On Saturday, May 4, 11 of us met for an early start to a long and memorable weekend. We skied Elderberry Canyon and the Bishop's Pass area for a total of 8,000 to 9,000 vertical. Included in the group were old timers Pat and Gerry Holleman, Don Pies, Reiner Stenzel, Diann Fried, Pete Yamagata from Sacramento, and Reed Moore from San Diego, as well as relative SMS newcomers Eric Watts, Brian Bartholomew and Lawrence Pallant. We were well into a warm summer-like spell which had produced considerable melting over the past two weeks. Snow level was about 8,500'. The ranger station had warned of wet snow slide possibility. We were able to take three four wheel drive vehicles up a passable road on Mt. Tom to about 6,500' where we started walking. The trail consisted of some long switchbacks and was quite passable. Elderberry Canyon was hidden from view during the ascent. After a couple of hours, we reached a ridge just above the canyon and our first good view of the more than 4,000 snow-covered feet to the summit ridge line.
Once on snow, the group quickly degenerated into an energetic advance party and the rest of us laggards. Don Pies and I had discussed a rumor we had heard that Reiner had begun to mellow a bit and enjoy a more leisurely pace. We were quickly disabused of this notion! The original intent was to climb to the massive headwall at the top of the canyon (about 11,000') and to descend from there. The summit route beyond this point is quite steep and avalanche prone, and we were concerned about possible slides from the canyon sides later in the day. As it turned out the snow was well consolidated with evidence of only minimal sloughing along our route. In addition, there were two delightful chutes, at least 1,000' in length, above and to the west of the headwall, which were just too inviting to leave untracked.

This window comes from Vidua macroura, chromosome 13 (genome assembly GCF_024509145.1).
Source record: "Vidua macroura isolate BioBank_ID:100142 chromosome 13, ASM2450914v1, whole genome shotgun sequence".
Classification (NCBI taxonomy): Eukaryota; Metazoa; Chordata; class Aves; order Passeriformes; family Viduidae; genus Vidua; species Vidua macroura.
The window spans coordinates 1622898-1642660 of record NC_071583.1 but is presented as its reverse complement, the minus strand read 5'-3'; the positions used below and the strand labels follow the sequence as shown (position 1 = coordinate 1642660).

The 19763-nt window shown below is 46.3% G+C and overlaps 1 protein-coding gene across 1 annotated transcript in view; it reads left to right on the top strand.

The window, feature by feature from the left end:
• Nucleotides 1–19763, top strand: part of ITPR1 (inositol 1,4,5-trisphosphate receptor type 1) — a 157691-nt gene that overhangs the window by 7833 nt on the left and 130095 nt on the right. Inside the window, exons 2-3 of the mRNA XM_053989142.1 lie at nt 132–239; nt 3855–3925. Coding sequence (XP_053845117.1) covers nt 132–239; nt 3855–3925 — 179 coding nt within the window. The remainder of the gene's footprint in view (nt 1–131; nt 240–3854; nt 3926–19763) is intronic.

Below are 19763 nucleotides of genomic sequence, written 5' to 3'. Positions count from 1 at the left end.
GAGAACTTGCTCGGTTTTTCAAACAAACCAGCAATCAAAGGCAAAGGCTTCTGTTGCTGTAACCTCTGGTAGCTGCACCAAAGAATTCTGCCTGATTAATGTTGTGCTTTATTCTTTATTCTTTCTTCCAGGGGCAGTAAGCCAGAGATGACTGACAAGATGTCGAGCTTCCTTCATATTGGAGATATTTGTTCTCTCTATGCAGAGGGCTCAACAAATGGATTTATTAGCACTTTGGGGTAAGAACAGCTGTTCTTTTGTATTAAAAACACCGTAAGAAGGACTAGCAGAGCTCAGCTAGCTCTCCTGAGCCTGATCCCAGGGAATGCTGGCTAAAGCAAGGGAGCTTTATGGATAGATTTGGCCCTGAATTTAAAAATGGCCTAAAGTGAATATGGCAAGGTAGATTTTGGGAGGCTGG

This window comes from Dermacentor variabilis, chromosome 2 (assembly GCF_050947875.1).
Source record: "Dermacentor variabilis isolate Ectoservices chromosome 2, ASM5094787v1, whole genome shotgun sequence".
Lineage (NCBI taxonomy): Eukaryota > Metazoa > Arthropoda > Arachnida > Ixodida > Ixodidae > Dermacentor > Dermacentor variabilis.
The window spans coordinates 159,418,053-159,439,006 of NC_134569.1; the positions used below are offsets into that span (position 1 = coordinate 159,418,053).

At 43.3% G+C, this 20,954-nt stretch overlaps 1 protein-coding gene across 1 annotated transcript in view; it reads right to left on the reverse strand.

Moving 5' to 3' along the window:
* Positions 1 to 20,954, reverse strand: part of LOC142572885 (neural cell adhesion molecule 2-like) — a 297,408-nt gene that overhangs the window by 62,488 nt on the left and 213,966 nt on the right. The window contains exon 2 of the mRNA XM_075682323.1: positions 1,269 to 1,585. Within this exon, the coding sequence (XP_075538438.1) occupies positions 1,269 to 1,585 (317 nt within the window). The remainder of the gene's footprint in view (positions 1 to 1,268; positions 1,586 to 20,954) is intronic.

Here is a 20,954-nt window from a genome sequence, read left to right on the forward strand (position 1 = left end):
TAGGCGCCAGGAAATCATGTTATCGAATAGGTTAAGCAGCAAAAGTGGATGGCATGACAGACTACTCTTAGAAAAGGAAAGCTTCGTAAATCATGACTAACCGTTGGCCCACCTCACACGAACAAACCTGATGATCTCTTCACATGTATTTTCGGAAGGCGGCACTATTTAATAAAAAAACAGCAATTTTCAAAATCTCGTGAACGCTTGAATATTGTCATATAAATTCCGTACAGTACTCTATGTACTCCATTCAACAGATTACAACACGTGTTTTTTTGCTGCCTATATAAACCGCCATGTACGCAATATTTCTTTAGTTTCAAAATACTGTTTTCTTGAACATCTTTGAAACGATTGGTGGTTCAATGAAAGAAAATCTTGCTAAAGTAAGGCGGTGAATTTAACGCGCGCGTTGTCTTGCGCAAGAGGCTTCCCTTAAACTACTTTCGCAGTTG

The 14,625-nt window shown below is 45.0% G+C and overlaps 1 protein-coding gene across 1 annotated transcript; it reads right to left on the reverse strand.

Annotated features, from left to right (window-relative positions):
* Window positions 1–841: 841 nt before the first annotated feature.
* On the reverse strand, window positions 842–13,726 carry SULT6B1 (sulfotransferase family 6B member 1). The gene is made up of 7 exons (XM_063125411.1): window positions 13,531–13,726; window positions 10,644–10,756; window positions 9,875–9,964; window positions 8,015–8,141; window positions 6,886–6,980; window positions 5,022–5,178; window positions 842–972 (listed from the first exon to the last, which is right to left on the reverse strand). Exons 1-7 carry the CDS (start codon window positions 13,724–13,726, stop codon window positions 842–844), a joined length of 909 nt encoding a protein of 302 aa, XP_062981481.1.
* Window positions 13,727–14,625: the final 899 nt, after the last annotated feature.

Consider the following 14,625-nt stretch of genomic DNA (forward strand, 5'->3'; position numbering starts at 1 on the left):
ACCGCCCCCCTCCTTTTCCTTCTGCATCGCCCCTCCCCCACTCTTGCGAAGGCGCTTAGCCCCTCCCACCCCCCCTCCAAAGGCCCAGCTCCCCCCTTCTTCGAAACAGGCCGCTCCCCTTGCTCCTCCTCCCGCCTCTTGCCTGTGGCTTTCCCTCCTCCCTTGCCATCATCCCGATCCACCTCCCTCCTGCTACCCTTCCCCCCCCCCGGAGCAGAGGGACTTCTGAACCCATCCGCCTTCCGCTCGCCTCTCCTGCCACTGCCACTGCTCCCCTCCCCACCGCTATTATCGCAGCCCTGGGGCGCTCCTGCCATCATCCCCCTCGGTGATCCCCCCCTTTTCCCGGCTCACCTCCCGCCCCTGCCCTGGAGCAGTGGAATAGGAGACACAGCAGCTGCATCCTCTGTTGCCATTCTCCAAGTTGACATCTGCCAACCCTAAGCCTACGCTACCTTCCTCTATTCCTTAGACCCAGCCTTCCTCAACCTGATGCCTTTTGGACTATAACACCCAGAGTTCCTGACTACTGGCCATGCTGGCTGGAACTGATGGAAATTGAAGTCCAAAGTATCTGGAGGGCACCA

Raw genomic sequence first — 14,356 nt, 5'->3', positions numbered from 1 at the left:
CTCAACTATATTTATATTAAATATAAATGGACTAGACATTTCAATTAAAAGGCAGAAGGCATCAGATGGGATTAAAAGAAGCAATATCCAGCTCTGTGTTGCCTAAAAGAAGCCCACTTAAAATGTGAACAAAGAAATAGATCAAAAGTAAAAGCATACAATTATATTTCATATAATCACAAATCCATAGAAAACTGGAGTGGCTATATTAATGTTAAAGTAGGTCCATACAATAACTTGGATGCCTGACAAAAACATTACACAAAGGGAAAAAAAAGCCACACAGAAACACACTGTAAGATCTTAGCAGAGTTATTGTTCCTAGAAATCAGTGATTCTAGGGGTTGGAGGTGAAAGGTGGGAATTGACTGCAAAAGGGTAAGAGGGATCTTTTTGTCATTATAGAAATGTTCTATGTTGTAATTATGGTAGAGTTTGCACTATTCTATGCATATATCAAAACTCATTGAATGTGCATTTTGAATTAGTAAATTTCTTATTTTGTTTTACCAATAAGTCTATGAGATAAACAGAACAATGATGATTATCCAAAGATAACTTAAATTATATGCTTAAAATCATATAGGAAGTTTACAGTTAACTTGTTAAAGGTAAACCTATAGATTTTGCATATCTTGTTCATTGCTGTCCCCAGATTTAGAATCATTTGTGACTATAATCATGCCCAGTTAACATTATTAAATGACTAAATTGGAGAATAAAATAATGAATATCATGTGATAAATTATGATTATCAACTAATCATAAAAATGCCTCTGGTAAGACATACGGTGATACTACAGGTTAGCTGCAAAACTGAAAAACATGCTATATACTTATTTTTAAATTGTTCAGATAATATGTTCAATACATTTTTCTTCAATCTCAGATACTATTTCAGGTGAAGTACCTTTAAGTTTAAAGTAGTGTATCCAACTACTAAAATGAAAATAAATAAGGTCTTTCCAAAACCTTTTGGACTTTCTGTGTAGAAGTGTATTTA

The advance party (Reiner, Gerry, Reed, Diann and Eric) were well into the Southern and steeper of the two chutes by the time the rest of us collapsed for lunch below them.
However, once re-energized by peanut butter and power bars, Don and I ventured up the second.
We certainly could have made it to the ridge line, a thousand feet or so above the group, but Reiner's party had since rejoined the others and we thought it best to peel off our skins a few hundred feet short and return to the group. The snow was pure ego! Don and I were back in a matter of seconds. We paused for some group photos and then, with few breaks, skied all the way to snow line (close to 4,000' of descent). We returned via a steeper trail which continued down the length of the canyon and intersected exactly with our starting point at the vehicles. It was painfully obvious that a few weeks earlier, we would have been able to ski another 2,000'. Saturday evening, we feasted at Sizzler, then some of us enjoyed a relaxing soak at the hot springs south of Bishop.
The group scattered to various campsites then met again early Sunday at the South Lake trailhead. We were able to don our skis almost immediately since we were a couple of thousand feet above our Saturday start. Gerry Holleman led the group on a delightful tour toward Bishop Pass. We passed over numerous benches and frozen lakes to a saddle below Mt. Goode. At this point, Reiner and Diann split off to keep an engagement in LA (what could possibly be more important than this?).
The rest climbed a few hundred feet more then peeled our skins for a delightful run of a thousand feet or so. Reed Moore found a particularly challenging slope and laid down a perfect set of tracks. It was promptly dubbed "Reed's Run". We spent a well deserved lunch break admiring our work and decided that we just had to do it all over again.
Many of us headed over to Reed's Run which was just the right combination of a little too steep but 'what the heck!' It was a picture perfect afternoon, and we all agreed that there were more than enough bowls, chutes and slopes for and extended base camp. Maybe next year..... Oh, by the way, this marked my final provisional lead trip. Thanks to Reiner, Gerry and everyone for your help.
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